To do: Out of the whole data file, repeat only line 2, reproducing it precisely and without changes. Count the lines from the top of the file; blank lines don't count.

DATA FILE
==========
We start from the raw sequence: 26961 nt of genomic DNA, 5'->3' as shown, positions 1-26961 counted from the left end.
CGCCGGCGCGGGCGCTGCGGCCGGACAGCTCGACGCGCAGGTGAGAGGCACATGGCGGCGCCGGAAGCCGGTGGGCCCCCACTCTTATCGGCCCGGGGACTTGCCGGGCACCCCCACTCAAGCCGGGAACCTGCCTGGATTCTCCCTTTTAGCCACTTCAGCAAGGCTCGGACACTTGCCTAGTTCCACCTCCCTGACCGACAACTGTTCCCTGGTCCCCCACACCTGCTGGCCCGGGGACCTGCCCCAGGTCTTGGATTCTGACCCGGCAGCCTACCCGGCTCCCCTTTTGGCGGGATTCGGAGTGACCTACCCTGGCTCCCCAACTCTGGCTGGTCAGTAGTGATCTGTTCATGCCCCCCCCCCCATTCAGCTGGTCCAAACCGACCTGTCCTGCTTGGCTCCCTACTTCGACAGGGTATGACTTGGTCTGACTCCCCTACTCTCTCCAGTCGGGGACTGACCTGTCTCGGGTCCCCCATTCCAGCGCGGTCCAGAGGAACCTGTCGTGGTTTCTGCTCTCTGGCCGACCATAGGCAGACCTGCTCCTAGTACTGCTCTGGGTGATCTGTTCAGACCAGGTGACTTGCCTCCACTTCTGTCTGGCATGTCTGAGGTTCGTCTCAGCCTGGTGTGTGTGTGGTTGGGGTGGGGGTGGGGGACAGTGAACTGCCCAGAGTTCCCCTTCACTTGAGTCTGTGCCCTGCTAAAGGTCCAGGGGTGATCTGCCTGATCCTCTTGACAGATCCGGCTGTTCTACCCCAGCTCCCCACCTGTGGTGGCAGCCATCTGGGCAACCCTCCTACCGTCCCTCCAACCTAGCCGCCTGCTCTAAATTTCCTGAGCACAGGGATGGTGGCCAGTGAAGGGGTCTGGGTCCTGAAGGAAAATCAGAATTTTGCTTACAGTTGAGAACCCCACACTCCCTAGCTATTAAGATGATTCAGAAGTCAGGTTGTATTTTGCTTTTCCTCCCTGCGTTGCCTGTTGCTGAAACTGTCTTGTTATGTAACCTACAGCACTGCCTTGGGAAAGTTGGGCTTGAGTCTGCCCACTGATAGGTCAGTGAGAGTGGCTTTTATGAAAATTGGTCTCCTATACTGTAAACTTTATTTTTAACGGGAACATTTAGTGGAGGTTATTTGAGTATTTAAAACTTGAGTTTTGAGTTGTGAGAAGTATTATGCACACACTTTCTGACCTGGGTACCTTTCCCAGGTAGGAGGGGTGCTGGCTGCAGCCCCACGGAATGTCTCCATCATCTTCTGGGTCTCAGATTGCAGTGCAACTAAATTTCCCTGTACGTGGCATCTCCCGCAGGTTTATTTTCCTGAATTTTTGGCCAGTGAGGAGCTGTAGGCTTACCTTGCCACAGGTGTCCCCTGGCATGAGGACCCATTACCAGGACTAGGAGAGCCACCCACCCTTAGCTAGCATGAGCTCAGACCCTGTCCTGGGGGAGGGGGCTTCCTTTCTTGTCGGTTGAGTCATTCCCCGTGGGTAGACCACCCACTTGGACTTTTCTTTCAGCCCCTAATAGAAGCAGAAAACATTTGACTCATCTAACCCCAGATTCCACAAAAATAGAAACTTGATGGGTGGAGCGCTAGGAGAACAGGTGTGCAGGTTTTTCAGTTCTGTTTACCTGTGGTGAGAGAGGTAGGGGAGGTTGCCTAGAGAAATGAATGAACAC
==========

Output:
CGCCGGCGCGGGCGCTGCGGCCGGACAGCTCGACGCGCAGGTGAGAGGCACATGGCGGCGCCGGAAGCCGGTGGGCCCCCACTCTTATCGGCCCGGGGACTTGCCGGGCACCCCCACTCAAGCCGGGAACCTGCCTGGATTCTCCCTTTTAGCCACTTCAGCAAGGCTCGGACACTTGCCTAGTTCCACCTCCCTGACCGACAACTGTTCCCTGGTCCCCCACACCTGCTGGCCCGGGGACCTGCCCCAGGTCTTGGATTCTGACCCGGCAGCCTACCCGGCTCCCCTTTTGGCGGGATTCGGAGTGACCTACCCTGGCTCCCCAACTCTGGCTGGTCAGTAGTGATCTGTTCATGCCCCCCCCCCCATTCAGCTGGTCCAAACCGACCTGTCCTGCTTGGCTCCCTACTTCGACAGGGTATGACTTGGTCTGACTCCCCTACTCTCTCCAGTCGGGGACTGACCTGTCTCGGGTCCCCCATTCCAGCGCGGTCCAGAGGAACCTGTCGTGGTTTCTGCTCTCTGGCCGACCATAGGCAGACCTGCTCCTAGTACTGCTCTGGGTGATCTGTTCAGACCAGGTGACTTGCCTCCACTTCTGTCTGGCATGTCTGAGGTTCGTCTCAGCCTGGTGTGTGTGTGGTTGGGGTGGGGGTGGGGGACAGTGAACTGCCCAGAGTTCCCCTTCACTTGAGTCTGTGCCCTGCTAAAGGTCCAGGGGTGATCTGCCTGATCCTCTTGACAGATCCGGCTGTTCTACCCCAGCTCCCCACCTGTGGTGGCAGCCATCTGGGCAACCCTCCTACCGTCCCTCCAACCTAGCCGCCTGCTCTAAATTTCCTGAGCACAGGGATGGTGGCCAGTGAAGGGGTCTGGGTCCTGAAGGAAAATCAGAATTTTGCTTACAGTTGAGAACCCCACACTCCCTAGCTATTAAGATGATTCAGAAGTCAGGTTGTATTTTGCTTTTCCTCCCTGCGTTGCCTGTTGCTGAAACTGTCTTGTTATGTAACCTACAGCACTGCCTTGGGAAAGTTGGGCTTGAGTCTGCCCACTGATAGGTCAGTGAGAGTGGCTTTTATGAAAATTGGTCTCCTATACTGTAAACTTTATTTTTAACGGGAACATTTAGTGGAGGTTATTTGAGTATTTAAAACTTGAGTTTTGAGTTGTGAGAAGTATTATGCACACACTTTCTGACCTGGGTACCTTTCCCAGGTAGGAGGGGTGCTGGCTGCAGCCCCACGGAATGTCTCCATCATCTTCTGGGTCTCAGATTGCAGTGCAACTAAATTTCCCTGTACGTGGCATCTCCCGCAGGTTTATTTTCCTGAATTTTTGGCCAGTGAGGAGCTGTAGGCTTACCTTGCCACAGGTGTCCCCTGGCATGAGGACCCATTACCAGGACTAGGAGAGCCACCCACCCTTAGCTAGCATGAGCTCAGACCCTGTCCTGGGGGAGGGGGCTTCCTTTCTTGTCGGTTGAGTCATTCCCCGTGGGTAGACCACCCACTTGGACTTTTCTTTCAGCCCCTAATAGAAGCAGAAAACATTTGACTCATCTAACCCCAGATTCCACAAAAATAGAAACTTGATGGGTGGAGCGCTAGGAGAACAGGTGTGCAGGTTTTTCAGTTCTGTTTACCTGTGGTGAGAGAGGTAGGGGAGGTTGCCTAGAGAAATGAATGAACAC